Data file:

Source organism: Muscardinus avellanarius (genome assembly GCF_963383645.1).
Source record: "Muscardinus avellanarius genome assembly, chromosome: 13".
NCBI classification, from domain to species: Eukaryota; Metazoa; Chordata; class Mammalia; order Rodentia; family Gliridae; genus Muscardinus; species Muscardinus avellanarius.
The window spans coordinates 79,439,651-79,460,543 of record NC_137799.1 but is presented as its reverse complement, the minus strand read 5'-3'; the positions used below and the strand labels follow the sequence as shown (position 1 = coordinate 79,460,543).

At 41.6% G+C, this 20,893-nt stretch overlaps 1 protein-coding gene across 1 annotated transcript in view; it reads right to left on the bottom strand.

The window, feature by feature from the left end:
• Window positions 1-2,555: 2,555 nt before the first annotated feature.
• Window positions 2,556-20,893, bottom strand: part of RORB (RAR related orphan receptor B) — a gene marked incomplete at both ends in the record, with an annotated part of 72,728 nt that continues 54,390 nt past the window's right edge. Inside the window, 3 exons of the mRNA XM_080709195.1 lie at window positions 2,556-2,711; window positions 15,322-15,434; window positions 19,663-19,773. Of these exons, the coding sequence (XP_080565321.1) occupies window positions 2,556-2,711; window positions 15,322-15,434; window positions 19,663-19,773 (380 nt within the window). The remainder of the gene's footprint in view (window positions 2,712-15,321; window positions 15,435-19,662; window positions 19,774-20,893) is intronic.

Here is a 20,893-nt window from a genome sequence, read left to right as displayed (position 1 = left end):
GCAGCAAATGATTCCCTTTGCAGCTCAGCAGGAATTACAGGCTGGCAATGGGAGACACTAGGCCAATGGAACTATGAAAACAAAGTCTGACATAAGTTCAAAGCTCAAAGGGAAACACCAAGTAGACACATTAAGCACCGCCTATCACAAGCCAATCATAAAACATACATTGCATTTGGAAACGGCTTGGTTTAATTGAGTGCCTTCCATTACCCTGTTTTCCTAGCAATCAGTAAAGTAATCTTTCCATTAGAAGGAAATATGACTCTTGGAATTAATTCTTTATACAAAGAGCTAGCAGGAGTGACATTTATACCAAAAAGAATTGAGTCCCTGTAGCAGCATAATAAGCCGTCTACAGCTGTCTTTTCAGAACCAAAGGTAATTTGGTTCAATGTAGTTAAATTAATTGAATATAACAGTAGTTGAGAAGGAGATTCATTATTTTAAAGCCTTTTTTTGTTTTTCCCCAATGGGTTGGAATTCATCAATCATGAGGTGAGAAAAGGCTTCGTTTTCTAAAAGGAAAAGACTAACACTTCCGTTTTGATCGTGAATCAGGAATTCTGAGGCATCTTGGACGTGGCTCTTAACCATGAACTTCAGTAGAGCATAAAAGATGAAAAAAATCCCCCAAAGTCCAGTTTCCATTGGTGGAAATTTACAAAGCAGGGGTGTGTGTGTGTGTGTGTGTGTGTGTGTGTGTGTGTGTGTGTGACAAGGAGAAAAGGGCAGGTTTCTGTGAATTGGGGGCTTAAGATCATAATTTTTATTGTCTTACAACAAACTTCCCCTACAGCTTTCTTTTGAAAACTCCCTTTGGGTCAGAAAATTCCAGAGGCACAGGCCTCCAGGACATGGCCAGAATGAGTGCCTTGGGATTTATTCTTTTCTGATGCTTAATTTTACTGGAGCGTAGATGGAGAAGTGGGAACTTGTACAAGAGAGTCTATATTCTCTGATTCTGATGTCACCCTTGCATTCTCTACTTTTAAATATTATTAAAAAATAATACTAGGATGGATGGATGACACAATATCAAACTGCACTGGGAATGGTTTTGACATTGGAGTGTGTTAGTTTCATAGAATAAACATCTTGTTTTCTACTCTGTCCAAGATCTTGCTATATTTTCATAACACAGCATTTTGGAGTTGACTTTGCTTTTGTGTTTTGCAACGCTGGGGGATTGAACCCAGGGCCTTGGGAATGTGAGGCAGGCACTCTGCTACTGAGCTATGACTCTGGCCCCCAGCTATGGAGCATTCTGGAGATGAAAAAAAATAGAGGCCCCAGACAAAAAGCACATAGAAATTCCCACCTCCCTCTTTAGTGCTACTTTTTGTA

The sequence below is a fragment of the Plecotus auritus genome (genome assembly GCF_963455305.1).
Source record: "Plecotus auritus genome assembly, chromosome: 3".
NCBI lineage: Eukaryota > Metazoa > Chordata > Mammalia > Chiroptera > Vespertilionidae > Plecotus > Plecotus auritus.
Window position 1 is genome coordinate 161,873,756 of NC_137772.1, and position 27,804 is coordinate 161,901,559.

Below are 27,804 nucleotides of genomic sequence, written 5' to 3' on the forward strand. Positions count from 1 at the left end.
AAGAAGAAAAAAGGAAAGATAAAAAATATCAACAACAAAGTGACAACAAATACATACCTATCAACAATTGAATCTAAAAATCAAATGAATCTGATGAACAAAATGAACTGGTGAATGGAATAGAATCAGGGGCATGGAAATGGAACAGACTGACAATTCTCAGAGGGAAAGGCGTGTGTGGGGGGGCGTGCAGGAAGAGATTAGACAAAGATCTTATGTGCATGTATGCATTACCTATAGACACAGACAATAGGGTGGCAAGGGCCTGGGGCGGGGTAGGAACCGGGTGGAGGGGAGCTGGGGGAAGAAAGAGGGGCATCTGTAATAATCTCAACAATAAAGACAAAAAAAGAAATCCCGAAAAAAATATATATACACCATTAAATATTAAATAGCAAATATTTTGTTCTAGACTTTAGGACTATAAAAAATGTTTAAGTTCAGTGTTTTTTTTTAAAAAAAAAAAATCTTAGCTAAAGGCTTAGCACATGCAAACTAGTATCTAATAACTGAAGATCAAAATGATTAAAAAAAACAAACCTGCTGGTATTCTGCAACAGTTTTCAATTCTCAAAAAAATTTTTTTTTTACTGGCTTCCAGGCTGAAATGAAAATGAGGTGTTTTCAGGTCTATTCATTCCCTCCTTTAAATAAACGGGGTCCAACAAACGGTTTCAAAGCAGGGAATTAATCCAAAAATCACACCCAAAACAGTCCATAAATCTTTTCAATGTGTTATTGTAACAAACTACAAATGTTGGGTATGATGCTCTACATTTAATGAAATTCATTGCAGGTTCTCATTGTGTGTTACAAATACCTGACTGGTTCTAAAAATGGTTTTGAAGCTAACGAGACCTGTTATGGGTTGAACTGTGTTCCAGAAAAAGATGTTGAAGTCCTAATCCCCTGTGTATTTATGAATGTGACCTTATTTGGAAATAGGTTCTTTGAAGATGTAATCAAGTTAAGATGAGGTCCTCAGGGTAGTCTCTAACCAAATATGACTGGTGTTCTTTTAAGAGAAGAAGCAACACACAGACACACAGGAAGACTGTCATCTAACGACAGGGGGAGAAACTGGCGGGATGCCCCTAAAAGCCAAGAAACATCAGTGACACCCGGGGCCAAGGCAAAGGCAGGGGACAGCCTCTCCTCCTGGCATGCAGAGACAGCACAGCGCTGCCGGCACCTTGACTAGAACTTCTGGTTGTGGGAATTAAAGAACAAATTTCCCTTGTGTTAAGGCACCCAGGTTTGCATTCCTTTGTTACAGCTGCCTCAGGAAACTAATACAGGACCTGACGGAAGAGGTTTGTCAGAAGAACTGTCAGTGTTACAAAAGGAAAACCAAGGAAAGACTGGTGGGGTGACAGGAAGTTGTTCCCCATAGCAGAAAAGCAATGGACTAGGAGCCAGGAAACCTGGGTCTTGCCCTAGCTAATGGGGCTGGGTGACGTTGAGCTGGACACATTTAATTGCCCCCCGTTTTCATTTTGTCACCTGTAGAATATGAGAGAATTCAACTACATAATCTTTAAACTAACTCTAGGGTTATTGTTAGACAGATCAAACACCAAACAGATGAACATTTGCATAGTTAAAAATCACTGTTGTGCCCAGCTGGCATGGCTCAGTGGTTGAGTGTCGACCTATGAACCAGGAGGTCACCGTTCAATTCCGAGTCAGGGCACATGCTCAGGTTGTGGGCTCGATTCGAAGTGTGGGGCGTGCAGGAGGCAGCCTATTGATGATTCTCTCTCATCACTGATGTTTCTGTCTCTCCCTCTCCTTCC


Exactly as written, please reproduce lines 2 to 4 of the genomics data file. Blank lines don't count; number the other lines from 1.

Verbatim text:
Source record: "Muscardinus avellanarius genome assembly, chromosome: 13".
NCBI classification, from domain to species: Eukaryota; Metazoa; Chordata; class Mammalia; order Rodentia; family Gliridae; genus Muscardinus; species Muscardinus avellanarius.
The window spans coordinates 79,439,651-79,460,543 of record NC_137799.1 but is presented as its reverse complement, the minus strand read 5'-3'; the positions used below and the strand labels follow the sequence as shown (position 1 = coordinate 79,460,543).